So here we have three biblical reasons to be in fellowship with other Christians. We belong to each other. We are to encourage and hold each other accountable. And we are to serve each other. These ideas can take place only if we make an intentional choice to be in fellowship with other Christians. Christianity was never meant to be lived in isolation. It was meant to be lived in fellowship with other Christians. You cannot grow, develop, serve, and love if you live apart from other Christians. However, if you live in fellowship with other Christians, then you can grow, develop, serve, and love.

III. How can I be in fellowship?

Here is the rest of the summary in Acts 2:42-47 (NLT). “They joined with the other believers and devoted themselves to the apostles’ teaching and fellowship, sharing in the Lord’s Supper and in prayer. A deep sense of awe came over them all, and the apostles performed many miraculous signs and wonders. And all the believers met together constantly and shared everything they had. They sold their possessions and shared the proceeds with those in need. They worshiped together at the Temple each day, met in homes for the Lord’s Supper, and shared their meals with great joy and generosity—all the while praising God and enjoying the goodwill of all the people. And each day the Lord added to their group those who were being saved.”

There are many ways to be involved in fellowship discussed in this passage and others as well. But I have two ideas that I want to point out from this scripture of how to be involved in fellowship.

  1. Participate in a small group Bible study.

The scripture states that the believers were devoted to the apostles’ teaching. These Christians came together on a regular basis in order to learn from the apostles more about Jesus, God, and how to live a Christian life. From their example, I encourage you to participate in a small group Bible study.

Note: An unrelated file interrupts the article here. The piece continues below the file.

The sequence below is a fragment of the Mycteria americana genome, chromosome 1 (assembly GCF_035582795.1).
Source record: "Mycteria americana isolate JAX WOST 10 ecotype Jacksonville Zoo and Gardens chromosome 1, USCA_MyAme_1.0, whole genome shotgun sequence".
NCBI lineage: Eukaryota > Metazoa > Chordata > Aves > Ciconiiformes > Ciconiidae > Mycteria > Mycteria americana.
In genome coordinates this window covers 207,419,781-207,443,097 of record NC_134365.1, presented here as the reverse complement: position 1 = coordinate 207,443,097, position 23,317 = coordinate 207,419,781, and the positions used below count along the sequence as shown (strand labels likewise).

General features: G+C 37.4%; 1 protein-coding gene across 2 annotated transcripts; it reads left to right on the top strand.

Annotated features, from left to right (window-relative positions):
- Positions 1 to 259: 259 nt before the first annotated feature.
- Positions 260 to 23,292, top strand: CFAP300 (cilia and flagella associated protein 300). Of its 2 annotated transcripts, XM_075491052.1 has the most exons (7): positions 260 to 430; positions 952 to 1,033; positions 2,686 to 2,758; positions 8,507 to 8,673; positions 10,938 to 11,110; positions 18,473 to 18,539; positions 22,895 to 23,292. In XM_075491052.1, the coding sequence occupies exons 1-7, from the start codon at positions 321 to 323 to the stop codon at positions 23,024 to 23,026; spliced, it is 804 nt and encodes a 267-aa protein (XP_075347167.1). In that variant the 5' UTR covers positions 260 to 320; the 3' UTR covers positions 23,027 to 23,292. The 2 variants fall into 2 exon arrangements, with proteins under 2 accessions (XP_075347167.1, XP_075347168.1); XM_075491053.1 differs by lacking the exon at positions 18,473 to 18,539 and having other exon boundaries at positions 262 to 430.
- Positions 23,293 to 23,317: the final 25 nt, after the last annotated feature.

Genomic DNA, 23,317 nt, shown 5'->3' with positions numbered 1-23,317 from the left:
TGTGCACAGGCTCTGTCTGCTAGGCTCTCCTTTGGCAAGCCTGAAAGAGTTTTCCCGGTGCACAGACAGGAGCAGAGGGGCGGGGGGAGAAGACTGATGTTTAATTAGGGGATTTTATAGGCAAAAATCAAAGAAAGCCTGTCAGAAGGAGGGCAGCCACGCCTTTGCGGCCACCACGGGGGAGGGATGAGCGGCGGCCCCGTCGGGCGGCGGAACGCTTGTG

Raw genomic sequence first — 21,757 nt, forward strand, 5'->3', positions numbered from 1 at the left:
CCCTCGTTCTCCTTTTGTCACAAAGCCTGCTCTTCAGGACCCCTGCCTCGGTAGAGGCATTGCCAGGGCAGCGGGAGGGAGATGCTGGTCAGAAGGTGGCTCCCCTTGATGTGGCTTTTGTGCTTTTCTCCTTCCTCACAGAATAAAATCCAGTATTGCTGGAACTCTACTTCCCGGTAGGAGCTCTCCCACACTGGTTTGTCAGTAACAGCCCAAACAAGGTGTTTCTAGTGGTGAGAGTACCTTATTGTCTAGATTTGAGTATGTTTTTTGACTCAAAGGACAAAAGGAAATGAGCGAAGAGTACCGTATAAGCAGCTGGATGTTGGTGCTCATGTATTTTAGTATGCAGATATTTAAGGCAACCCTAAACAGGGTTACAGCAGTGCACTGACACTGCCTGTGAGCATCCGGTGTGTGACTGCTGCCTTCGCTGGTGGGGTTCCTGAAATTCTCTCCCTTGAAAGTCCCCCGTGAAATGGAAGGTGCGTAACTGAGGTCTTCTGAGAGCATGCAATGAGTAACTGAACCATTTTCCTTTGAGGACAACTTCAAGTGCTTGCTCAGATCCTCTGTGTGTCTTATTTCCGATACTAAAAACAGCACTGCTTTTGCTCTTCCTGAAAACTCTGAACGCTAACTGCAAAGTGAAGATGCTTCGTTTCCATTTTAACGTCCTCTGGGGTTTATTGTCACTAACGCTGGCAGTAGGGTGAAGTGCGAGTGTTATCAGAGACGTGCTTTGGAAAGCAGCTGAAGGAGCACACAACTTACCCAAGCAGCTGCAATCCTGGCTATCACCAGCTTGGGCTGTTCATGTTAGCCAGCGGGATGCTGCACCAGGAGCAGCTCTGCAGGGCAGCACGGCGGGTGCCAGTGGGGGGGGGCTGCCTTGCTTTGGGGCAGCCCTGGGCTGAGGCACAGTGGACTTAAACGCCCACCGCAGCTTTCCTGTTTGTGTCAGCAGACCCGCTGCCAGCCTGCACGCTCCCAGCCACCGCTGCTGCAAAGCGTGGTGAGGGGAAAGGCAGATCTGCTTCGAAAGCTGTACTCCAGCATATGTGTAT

1. Devote myself to caring and praying for others in my small group.

This scripture states that these believers were devoted to praying together; they shared everything in common; they helped those in need; they worshipped together in the temple; they met in their homes for the Lord’s Supper; and they shared meals together. I use this word “devote” to stress the intentional effort that these believers gave to each other. They were committed to praying for and caring for one another. I get the sense that no one was left out, and that everyone was involved in a small group of Christians. I encourage you with this biblical example to participate in a small group Bible study, and then devote yourself to the caring and praying for others in your group. It is a spiritual exercise that will transform your life. Because of their devotion to God and to each other, God blessed this Jerusalem congregation with new believers every day. They grew larger and smaller at the same time.

Will you develop the spiritual exercise of fellowship?

 

 

 

 

Part 2: How to Study The Bible

Part 2: How to Study The Bible

Last week, I challenged you to develop the spiritual exercise of prayer. I hope that you are growing in your prayer life and relationship with God. Today, we continue with Part 2: How to Study The Bible. Given the world that we live in today, we desperately need to study the Bible. We desperately need the wisdom and direction that God’s Word offers. Allow me to share with you why the Bible is so important, what we are to do with the Bible, and finally how to study the Bible.

I. Why is the Bible so important?

One scripture that answers this for us completely is 2 Timothy 3:16-17 (MSG). “Every part of Scripture is God-breathed and useful one way or another—showing us truth, exposing our rebellion, correcting our mistakes, training us to live God’s way. Through the Word we are put together and shaped up for the tasks God has for us.” This scripture gives us seven reasons why the Bible is so important.

  1. The Bible is God-breathed.
  2. The Bible is useful.
  3. The Bible teaches me truth.
  4. The Bible exposes my rebellion.
  5. The Bible corrects my mistakes.
  6. The Bible trains me how to live God’s way.